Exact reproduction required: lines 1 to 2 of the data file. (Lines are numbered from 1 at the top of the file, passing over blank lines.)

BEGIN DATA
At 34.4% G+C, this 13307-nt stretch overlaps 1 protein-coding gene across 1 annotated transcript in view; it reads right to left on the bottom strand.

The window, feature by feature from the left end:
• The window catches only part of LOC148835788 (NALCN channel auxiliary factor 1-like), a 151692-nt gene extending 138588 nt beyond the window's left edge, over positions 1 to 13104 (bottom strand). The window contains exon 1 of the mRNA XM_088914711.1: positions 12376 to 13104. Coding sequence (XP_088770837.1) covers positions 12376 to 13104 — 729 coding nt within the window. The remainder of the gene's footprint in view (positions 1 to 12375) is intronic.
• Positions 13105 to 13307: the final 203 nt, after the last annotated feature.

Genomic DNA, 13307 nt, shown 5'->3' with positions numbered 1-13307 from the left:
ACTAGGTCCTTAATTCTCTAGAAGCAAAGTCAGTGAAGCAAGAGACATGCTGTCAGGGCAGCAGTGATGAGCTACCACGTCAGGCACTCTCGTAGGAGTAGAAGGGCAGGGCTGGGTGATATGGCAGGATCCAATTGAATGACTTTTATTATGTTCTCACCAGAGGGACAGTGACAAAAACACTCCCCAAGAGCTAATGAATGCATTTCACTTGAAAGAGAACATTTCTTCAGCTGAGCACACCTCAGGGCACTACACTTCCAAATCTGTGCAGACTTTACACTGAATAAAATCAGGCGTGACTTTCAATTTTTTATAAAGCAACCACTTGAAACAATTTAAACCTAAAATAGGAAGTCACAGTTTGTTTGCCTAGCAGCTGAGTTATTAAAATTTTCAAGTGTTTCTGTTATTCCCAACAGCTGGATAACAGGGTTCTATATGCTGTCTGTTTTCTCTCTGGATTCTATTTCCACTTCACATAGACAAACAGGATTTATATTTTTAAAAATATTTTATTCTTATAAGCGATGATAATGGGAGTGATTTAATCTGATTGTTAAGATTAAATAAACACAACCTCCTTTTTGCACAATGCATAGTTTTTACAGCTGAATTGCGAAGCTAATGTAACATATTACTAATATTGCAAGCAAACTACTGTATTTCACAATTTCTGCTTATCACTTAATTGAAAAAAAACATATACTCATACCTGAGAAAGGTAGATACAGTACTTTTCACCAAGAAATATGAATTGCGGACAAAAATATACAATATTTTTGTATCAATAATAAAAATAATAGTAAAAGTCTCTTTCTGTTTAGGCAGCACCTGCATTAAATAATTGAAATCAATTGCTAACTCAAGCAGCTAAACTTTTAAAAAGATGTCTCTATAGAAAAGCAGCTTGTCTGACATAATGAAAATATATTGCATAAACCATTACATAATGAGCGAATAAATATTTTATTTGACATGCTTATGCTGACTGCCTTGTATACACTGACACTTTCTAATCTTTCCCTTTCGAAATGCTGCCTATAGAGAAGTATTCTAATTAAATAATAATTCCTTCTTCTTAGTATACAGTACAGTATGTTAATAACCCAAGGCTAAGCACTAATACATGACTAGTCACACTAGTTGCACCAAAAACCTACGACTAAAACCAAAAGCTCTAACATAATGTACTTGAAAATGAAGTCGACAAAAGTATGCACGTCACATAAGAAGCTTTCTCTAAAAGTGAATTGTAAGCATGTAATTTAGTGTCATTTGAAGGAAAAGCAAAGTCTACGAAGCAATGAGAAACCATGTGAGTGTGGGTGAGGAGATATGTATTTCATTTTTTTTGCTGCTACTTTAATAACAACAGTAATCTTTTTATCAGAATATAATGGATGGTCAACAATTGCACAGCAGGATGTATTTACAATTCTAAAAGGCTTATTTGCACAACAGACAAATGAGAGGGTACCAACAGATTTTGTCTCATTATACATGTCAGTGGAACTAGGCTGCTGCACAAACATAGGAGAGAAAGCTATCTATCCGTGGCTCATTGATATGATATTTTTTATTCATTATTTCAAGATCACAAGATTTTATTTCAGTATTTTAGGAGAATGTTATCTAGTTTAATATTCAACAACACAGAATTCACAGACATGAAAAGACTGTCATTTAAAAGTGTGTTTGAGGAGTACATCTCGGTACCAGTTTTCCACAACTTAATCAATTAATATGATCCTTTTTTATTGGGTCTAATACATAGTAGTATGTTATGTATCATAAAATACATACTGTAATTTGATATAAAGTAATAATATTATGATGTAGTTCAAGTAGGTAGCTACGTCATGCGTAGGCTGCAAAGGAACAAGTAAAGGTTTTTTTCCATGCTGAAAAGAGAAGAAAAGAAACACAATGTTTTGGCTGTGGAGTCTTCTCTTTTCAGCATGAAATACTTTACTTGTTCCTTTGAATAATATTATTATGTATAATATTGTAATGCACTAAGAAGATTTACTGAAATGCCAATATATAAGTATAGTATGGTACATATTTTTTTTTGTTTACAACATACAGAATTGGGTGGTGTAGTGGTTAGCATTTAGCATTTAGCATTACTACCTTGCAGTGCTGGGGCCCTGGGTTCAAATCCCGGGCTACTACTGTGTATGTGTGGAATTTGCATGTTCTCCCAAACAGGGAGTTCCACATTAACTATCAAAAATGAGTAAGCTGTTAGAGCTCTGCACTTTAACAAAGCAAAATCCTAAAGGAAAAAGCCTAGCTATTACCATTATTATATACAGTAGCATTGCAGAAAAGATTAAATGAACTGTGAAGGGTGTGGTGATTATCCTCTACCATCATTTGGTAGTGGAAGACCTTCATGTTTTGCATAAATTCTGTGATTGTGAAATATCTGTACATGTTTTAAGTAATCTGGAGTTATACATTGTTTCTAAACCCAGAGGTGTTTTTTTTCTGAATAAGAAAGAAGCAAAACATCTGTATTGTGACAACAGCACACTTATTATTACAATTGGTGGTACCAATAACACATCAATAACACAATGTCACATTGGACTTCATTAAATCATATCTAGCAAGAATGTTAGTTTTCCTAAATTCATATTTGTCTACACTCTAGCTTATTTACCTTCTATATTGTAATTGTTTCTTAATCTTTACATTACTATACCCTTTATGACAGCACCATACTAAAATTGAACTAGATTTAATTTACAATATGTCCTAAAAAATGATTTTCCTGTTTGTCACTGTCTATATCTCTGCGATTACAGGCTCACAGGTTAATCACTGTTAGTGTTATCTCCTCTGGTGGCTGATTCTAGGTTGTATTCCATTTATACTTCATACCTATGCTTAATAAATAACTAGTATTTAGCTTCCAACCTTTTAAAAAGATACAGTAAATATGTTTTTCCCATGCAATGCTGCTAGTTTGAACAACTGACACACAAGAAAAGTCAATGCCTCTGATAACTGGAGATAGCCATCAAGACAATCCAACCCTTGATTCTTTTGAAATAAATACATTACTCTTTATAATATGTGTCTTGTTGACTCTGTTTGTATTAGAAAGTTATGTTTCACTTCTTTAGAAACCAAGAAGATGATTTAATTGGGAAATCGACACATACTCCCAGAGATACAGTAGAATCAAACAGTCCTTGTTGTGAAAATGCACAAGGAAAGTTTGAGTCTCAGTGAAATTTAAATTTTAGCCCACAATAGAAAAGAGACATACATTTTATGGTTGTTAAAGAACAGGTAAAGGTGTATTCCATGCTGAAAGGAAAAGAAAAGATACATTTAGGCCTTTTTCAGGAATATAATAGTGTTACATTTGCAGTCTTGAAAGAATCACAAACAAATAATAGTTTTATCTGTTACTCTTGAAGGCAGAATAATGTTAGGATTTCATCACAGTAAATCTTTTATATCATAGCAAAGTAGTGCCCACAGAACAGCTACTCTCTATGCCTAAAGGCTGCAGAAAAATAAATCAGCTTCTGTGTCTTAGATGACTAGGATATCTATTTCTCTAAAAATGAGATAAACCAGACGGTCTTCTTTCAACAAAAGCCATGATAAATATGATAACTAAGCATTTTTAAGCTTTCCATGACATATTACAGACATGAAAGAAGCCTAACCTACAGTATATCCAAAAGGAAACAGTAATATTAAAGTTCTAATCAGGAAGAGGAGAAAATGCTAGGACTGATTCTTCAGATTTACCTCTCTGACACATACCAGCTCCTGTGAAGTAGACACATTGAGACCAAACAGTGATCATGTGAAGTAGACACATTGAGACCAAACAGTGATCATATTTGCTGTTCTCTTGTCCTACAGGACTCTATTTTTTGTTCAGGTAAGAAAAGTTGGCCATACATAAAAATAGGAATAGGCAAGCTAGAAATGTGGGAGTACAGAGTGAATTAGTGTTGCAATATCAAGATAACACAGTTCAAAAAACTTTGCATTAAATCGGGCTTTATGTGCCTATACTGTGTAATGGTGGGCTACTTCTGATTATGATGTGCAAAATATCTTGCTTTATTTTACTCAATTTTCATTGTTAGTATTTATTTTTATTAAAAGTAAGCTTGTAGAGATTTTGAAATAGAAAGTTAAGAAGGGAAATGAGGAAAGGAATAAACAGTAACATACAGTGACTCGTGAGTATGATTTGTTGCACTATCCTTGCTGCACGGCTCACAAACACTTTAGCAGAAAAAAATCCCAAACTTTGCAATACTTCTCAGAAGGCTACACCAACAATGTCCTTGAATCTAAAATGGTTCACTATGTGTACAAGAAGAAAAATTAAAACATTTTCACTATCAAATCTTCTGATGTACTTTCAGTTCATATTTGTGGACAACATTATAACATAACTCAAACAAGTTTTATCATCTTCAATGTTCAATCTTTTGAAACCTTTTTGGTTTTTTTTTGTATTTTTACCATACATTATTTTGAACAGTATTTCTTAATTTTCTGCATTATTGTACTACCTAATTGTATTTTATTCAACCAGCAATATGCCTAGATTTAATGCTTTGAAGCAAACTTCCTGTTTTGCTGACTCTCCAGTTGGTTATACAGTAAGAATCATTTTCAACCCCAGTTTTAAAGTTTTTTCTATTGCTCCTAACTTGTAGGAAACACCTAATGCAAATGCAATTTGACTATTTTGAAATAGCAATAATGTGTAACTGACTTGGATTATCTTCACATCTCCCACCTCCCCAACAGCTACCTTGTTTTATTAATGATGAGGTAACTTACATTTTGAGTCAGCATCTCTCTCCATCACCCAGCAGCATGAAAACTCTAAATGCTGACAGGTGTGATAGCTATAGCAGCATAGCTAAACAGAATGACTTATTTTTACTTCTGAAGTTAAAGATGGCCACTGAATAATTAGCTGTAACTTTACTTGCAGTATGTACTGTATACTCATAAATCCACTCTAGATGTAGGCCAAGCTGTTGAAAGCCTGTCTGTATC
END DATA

At 34.4% G+C, this 13307-nt stretch overlaps 1 protein-coding gene across 1 annotated transcript in view; it reads right to left on the bottom strand.

The window, feature by feature from the left end: